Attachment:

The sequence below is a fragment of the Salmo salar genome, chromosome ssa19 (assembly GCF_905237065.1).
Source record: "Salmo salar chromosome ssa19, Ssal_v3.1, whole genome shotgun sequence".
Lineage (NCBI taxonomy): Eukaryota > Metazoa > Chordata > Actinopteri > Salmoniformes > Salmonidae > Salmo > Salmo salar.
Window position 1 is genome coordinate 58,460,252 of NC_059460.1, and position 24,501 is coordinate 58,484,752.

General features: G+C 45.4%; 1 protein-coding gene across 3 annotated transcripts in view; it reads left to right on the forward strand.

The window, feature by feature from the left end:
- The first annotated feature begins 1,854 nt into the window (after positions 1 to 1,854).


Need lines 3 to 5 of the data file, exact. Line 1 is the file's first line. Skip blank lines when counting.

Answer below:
Lineage (NCBI taxonomy): Eukaryota > Metazoa > Chordata > Actinopteri > Salmoniformes > Salmonidae > Salmo > Salmo salar.
Window position 1 is genome coordinate 58,460,252 of NC_059460.1, and position 24,501 is coordinate 58,484,752.

General features: G+C 45.4%; 1 protein-coding gene across 3 annotated transcripts in view; it reads left to right on the forward strand.